Brand and usability in content-intensive websites
Embargo Lift Date
Our connections to the digital world are invoked by brands, but the intersection of branding and interaction design is still an under-investigated area. Particularly, current websites are designed not only to support essential user tasks, but also to communicate an institution's intended brand values and traits. What we do not yet know, however, is which design factors affect which aspect of a brand. To demystify this issue, three sub-projects were conducted.
The first project developed a systematic approach for evaluating the branding effectiveness of content-intensive websites (BREW). BREW gauges users' brand perceptions on four well-known branding constructs: brand as product, brand as organization, user image, and brand as person. It also provides rich guidelines for eBranding researchers in regard to planning and executing a user study and making improvement recommendations based on the study results.
The second project offered a standardized perceived usability questionnaire entitled DEEP (design-oriented evaluation of perceived web usability). DEEP captures the perceived website usability on five design-oriented dimensions: content, information architecture, navigation, layout consistency, and visual guidance. While existing questionnaires assess more holistic concepts, such as ease-of-use and learnability, DEEP can more transparently reveal where the problem actually lies. Moreover, DEEP suggests that the two most critical and reliable usability dimensions are interface consistency and visual guidance.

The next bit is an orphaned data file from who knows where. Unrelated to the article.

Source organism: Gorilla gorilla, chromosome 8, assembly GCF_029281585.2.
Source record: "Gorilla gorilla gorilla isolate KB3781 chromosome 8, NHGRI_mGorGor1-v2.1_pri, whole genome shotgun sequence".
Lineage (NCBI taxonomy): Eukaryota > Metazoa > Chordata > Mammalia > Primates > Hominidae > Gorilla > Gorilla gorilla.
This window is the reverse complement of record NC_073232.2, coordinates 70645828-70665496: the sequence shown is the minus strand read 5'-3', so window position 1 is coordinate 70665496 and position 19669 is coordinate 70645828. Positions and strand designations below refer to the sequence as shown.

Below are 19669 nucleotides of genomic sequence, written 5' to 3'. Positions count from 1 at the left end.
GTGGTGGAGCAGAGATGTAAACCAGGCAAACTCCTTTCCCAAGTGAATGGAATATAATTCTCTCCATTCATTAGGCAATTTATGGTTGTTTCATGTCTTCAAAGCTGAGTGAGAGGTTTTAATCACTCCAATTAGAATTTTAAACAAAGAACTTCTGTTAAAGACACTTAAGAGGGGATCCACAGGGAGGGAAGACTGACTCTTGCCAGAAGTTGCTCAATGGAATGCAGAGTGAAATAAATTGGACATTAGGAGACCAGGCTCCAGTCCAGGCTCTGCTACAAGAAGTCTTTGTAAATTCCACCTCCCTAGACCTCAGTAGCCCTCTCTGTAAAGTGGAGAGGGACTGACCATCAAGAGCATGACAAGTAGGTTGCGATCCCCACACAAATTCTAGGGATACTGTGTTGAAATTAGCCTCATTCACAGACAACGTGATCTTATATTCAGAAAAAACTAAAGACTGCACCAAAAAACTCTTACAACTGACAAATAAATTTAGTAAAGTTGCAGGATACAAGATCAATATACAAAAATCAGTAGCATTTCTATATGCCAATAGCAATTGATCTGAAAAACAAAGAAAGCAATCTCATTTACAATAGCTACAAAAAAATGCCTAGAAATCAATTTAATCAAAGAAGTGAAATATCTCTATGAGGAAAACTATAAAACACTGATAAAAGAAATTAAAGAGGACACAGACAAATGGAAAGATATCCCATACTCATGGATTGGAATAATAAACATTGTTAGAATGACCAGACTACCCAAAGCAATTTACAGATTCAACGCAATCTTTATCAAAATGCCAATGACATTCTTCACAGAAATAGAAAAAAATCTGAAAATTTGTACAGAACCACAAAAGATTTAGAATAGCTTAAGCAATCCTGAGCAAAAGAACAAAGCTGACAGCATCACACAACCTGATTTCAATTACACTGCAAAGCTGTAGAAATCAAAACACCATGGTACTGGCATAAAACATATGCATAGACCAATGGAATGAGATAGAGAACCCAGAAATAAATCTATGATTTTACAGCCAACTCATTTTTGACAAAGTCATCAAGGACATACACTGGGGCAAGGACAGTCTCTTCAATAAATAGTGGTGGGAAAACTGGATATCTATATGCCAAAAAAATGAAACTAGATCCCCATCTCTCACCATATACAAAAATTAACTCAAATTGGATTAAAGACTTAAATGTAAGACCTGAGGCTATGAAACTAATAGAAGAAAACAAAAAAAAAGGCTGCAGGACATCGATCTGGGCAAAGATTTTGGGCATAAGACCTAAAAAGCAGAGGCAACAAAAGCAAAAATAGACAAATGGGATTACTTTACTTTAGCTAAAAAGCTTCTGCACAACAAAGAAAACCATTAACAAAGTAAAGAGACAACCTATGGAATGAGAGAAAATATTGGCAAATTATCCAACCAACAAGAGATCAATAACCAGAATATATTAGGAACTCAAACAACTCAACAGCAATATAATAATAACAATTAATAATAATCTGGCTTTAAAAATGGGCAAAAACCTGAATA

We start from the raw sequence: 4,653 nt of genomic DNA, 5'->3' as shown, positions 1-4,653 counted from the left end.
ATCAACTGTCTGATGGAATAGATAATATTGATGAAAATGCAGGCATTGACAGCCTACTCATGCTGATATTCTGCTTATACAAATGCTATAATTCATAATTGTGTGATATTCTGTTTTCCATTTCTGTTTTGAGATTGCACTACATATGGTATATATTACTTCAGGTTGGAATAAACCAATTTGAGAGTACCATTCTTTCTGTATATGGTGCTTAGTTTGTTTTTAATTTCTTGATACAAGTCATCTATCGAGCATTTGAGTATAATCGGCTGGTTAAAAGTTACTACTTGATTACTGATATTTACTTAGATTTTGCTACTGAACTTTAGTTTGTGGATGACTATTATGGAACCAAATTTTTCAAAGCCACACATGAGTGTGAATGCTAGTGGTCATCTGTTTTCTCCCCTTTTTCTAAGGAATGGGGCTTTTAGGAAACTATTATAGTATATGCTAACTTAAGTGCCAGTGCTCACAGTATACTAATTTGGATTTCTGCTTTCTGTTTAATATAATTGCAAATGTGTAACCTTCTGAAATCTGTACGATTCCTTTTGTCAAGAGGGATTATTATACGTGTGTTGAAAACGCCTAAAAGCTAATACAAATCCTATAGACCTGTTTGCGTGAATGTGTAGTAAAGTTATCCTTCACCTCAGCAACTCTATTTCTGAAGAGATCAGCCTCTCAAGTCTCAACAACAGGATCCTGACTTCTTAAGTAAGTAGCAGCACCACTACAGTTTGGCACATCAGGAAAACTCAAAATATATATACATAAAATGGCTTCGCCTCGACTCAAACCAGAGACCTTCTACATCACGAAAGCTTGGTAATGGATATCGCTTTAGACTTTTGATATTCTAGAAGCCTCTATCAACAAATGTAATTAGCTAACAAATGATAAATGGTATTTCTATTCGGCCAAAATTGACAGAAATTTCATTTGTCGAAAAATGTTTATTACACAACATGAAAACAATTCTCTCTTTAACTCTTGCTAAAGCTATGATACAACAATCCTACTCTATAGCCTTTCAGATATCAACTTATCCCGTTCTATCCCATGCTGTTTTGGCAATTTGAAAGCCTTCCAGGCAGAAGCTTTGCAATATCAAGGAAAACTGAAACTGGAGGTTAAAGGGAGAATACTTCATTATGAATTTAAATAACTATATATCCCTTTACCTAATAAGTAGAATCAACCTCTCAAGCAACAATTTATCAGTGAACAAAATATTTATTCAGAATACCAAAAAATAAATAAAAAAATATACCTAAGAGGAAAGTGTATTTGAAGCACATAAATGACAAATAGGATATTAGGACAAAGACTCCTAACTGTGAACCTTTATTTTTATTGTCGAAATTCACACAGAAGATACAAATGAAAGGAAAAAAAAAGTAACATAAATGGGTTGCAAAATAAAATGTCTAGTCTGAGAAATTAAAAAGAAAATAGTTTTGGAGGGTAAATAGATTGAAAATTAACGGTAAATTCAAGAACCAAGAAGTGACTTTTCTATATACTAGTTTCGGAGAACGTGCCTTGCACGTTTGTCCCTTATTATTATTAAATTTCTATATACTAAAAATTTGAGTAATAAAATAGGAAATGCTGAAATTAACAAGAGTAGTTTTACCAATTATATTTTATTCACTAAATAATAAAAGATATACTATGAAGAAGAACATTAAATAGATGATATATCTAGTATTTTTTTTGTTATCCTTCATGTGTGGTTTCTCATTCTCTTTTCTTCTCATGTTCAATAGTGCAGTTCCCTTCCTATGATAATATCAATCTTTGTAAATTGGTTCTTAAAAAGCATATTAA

Capitalizing on the BREW approach and the findings from DEEP, a controlled experiment (N=261) was conducted by manipulating interface consistency and visual guidance of an anonymized university website to see how these variables may affect the university's image. Unexpectedly, consistency did not significantly predict brand image, while the effect of visual guidance on brand perception showed a remarkable gender difference. When visual guidance was significantly worsened, females became much less satisfied with the university in terms of brand as product (e.g., teaching and research quality) and user image (e.g., students' characteristics). In contrast, males' perceptions of the university's brand image stayed the same in most circumstances. The reason for this gender difference was revealed through a further path analysis and a follow-up interview, which inspired new research directions to unpack even more the nexus between branding and interaction design.